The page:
15 x 20 cm
Price: 30 lei
FATIMA AL QADIRI: EMBEDDED NARRATIVES
"I want to be heard and not seen."
Bending and fusing different genres of music, Al Qadiri has released a handful of largely instrumental albums that often imply narratives wrapped in a dystopian atmosphere, evoking an uncanny imagery of our increasingly oversaturated and disorienting information age. It is a simple yet complicated sound that owes as much to electronic music and video game soundtracks as it does to Russian composers and Arab musical traditions.
It is music that draws not only from an eclectic range of contrasting influences, but from a layered personal background: Born in Senegal, Fatima Al Qadiri grew up in Kuwait, but was exposed to electronic music and club culture during frequent stays in London and studies in the USA. It is in New York where she soon established her own place within the art and music scenes, as comfortable producing music in her own name as she is conceiving art installations as a member of the artist collective GCC or providing sound to the fashion shows of labels such as Telfar and Hood by Air.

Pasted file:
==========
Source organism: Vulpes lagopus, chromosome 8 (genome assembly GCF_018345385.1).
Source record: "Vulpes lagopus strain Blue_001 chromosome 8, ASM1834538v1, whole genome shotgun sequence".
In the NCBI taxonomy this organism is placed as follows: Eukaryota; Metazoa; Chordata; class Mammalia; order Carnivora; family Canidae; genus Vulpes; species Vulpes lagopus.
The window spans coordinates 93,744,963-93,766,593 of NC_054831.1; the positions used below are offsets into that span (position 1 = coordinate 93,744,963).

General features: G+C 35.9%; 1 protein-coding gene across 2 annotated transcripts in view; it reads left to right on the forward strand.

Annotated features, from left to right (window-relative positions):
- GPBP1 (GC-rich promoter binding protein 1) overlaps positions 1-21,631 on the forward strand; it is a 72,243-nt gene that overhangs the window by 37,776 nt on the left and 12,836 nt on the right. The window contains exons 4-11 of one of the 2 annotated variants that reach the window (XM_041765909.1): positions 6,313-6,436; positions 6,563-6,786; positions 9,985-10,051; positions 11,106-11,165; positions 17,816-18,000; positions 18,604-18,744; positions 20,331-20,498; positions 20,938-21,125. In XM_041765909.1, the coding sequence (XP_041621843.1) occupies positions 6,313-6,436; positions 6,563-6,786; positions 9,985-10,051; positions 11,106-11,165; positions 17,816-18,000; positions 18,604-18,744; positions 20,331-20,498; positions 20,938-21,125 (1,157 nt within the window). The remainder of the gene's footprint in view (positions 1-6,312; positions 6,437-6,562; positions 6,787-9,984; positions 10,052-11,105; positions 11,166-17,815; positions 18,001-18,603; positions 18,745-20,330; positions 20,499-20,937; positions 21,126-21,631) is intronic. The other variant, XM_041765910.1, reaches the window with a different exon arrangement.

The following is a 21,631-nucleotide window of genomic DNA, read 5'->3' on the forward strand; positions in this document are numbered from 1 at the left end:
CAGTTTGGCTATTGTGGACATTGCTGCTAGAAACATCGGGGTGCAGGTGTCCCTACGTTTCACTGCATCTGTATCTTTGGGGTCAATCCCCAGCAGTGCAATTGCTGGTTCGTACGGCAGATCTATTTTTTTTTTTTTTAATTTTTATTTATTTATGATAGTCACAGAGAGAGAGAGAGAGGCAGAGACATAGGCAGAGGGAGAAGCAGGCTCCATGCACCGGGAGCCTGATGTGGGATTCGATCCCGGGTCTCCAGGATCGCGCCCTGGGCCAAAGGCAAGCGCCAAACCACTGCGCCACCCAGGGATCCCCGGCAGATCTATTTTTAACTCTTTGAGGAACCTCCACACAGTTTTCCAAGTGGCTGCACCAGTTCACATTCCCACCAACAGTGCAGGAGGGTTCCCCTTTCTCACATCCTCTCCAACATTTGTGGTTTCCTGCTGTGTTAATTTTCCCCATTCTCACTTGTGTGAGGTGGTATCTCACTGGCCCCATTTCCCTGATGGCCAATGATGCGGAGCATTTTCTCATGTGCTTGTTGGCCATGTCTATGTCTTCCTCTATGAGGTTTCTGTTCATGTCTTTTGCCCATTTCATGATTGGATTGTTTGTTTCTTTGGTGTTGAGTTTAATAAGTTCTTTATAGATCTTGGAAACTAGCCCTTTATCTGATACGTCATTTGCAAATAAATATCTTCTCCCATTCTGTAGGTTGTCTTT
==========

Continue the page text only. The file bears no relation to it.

But regardless of the genre or medium, almost all of Al Qadiri’s work is defined by the thematic undercurrents that run throughout her records, installations, and collaborations, dealing with cultural stereotypes, notions of place and displacement, regional and global politics, and concepts of national but also gender and sexual identity. Hers is a sound very much of the here and now, channeling not only a multi-layered past, but a complicated present, processing a flux of input and information. Sound as a filtered reality, a kind of digital compression of personal obsessions and contemporary concerns.
With mono.kultur, Fatima Al Qadiri talked about the narratives within her music, the cycles of history, and the soundtrack to burning oil fields.
Visually, the issue traces an arc from Fatima Al Qadiri's youth to her current work. The main imagery comes from her series Bored 1997, for which, at 16, she took photographs of her younger sister Monira dressing up in their father's clothes. The series is published here for the first time in print, interspersed with stills from a current video work on gender reversal and Kuwaiti rituals, inserted as static stickers.